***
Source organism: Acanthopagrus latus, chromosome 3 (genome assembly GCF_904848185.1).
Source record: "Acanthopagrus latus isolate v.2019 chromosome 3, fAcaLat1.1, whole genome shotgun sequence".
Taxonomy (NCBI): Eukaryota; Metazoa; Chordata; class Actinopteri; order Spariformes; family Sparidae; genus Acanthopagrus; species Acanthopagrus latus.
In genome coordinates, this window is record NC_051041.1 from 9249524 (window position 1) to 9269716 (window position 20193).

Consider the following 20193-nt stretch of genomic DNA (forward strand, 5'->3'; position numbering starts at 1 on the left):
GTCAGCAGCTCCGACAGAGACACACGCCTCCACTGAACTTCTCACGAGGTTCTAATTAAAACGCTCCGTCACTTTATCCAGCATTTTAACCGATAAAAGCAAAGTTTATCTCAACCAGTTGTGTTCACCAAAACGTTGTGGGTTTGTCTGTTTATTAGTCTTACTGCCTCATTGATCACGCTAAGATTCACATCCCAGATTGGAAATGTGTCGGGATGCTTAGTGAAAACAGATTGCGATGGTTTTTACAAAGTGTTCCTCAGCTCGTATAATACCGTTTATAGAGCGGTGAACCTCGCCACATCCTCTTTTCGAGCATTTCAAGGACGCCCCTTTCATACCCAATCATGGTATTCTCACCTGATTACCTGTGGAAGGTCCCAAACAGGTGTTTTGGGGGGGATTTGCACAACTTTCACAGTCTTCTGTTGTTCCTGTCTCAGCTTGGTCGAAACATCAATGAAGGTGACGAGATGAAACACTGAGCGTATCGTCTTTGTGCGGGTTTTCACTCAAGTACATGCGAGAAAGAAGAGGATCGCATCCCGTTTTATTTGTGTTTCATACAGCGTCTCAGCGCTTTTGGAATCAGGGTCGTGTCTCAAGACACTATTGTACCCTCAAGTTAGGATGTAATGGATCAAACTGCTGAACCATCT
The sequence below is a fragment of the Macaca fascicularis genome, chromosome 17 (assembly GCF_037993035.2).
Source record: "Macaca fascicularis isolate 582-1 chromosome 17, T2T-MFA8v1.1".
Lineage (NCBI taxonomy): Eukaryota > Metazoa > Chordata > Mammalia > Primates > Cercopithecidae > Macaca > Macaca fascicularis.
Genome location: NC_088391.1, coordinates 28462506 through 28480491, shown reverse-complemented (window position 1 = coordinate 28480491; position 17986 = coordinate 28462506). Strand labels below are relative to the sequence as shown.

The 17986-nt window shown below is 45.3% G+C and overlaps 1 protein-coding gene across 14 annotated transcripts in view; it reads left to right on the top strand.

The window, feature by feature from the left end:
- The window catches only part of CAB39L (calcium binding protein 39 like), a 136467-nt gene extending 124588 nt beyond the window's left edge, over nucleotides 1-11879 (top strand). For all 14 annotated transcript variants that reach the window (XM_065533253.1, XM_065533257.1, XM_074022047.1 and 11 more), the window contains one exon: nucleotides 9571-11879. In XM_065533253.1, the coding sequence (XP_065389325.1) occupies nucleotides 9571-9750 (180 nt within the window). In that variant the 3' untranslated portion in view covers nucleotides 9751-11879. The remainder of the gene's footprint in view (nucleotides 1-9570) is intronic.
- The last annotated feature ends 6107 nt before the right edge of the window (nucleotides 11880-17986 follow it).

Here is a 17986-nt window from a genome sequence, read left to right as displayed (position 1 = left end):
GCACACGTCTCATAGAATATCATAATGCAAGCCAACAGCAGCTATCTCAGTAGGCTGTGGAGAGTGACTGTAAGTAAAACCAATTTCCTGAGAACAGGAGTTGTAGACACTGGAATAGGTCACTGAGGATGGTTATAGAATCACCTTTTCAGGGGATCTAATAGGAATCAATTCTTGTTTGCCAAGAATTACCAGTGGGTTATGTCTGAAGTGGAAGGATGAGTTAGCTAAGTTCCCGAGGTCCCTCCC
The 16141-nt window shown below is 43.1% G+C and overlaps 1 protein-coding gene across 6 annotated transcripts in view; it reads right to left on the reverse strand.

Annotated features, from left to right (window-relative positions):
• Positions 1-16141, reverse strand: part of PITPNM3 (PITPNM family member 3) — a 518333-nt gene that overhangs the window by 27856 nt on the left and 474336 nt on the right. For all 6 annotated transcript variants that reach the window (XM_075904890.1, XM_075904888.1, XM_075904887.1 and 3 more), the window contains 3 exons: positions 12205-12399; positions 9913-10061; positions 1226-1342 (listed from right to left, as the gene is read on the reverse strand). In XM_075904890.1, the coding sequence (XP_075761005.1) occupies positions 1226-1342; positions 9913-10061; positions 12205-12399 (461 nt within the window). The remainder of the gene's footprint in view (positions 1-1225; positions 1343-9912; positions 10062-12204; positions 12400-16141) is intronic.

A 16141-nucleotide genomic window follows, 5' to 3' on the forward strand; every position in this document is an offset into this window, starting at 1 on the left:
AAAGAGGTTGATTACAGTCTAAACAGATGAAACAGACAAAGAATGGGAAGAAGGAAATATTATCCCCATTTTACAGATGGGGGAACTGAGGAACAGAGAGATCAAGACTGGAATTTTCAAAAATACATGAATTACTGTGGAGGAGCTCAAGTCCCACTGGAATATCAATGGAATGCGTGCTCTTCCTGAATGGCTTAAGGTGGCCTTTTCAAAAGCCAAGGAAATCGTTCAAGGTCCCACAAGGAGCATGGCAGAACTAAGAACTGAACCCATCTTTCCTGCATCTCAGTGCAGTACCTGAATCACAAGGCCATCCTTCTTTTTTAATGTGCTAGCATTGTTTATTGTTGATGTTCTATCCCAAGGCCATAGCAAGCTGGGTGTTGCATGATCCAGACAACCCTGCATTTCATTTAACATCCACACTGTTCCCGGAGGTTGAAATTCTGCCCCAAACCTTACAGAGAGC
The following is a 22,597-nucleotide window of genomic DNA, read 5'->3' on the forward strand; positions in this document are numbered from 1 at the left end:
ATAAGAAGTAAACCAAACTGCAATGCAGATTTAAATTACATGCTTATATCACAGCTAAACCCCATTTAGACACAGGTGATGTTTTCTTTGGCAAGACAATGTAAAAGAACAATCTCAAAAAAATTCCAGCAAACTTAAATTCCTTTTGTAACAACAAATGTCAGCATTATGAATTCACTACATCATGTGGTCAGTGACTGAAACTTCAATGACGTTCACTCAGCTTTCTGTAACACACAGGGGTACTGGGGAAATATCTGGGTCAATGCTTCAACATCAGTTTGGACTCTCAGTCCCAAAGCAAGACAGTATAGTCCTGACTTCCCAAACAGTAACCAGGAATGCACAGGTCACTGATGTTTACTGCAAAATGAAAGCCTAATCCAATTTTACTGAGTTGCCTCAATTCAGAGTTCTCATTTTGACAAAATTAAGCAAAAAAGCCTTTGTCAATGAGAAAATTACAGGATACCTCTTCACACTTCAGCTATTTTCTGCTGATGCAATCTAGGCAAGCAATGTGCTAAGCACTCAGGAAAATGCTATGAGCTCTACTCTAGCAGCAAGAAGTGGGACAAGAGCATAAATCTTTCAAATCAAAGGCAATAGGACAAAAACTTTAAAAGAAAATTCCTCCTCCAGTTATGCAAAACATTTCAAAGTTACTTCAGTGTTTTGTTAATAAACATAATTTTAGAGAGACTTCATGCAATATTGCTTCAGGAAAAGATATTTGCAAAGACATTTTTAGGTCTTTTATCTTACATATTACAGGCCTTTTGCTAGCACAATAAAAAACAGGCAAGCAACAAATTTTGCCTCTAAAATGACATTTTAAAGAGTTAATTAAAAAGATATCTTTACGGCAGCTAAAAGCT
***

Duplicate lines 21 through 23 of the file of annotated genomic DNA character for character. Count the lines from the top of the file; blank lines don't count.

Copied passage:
AAAGAGGTTGATTACAGTCTAAACAGATGAAACAGACAAAGAATGGGAAGAAGGAAATATTATCCCCATTTTACAGATGGGGGAACTGAGGAACAGAGAGATCAAGACTGGAATTTTCAAAAATACATGAATTACTGTGGAGGAGCTCAAGTCCCACTGGAATATCAATGGAATGCGTGCTCTTCCTGAATGGCTTAAGGTGGCCTTTTCAAAAGCCAAGGAAATCGTTCAAGGTCCCACAAGGAGCATGGCAGAACTAAGAACTGAACCCATCTTTCCTGCATCTCAGTGCAGTACCTGAATCACAAGGCCATCCTTCTTTTTTAATGTGCTAGCATTGTTTATTGTTGATGTTCTATCCCAAGGCCATAGCAAGCTGGGTGTTGCATGATCCAGACAACCCTGCATTTCATTTAACATCCACACTGTTCCCGGAGGTTGAAATTCTGCCCCAAACCTTACAGAGAGC
The following is a 22,597-nucleotide window of genomic DNA, read 5'->3' on the forward strand; positions in this document are numbered from 1 at the left end:
ATAAGAAGTAAACCAAACTGCAATGCAGATTTAAATTACATGCTTATATCACAGCTAAACCCCATTTAGACACAGGTGATGTTTTCTTTGGCAAGACAATGTAAAAGAACAATCTCAAAAAAATTCCAGCAAACTTAAATTCCTTTTGTAACAACAAATGTCAGCATTATGAATTCACTACATCATGTGGTCAGTGACTGAAACTTCAATGACGTTCACTCAGCTTTCTGTAACACACAGGGGTACTGGGGAAATATCTGGGTCAATGCTTCAACATCAGTTTGGACTCTCAGTCCCAAAGCAAGACAGTATAGTCCTGACTTCCCAAACAGTAACCAGGAATGCACAGGTCACTGATGTTTACTGCAAAATGAAAGCCTAATCCAATTTTACTGAGTTGCCTCAATTCAGAGTTCTCATTTTGACAAAATTAAGCAAAAAAGCCTTTGTCAATGAGAAAATTACAGGATACCTCTTCACACTTCAGCTATTTTCTGCTGATGCAATCTAGGCAAGCAATGTGCTAAGCACTCAGGAAAATGCTATGAGCTCTACTCTAGCAGCAAGAAGTGGGACAAGAGCATAAATCTTTCAAATCAAAGGCAATAGGACAAAAACTTTAAAAGAAAATTCCTCCTCCAGTTATGCAAAACATTTCAAAGTTACTTCAGTGTTTTGTTAATAAACATAATTTTAGAGAGACTTCATGCAATATTGCTTCAGGAAAAGATATTTGCAAAGACATTTTTAGGTCTTTTATCTTACATATTACAGGCCTTTTGCTAGCACAATAAAAAACAGGCAAGCAACAAATTTTGCCTCTAAAATGACATTTTAAAGAGTTAATTAAAAAGATATCTTTACGGCAGCTAAAAGCT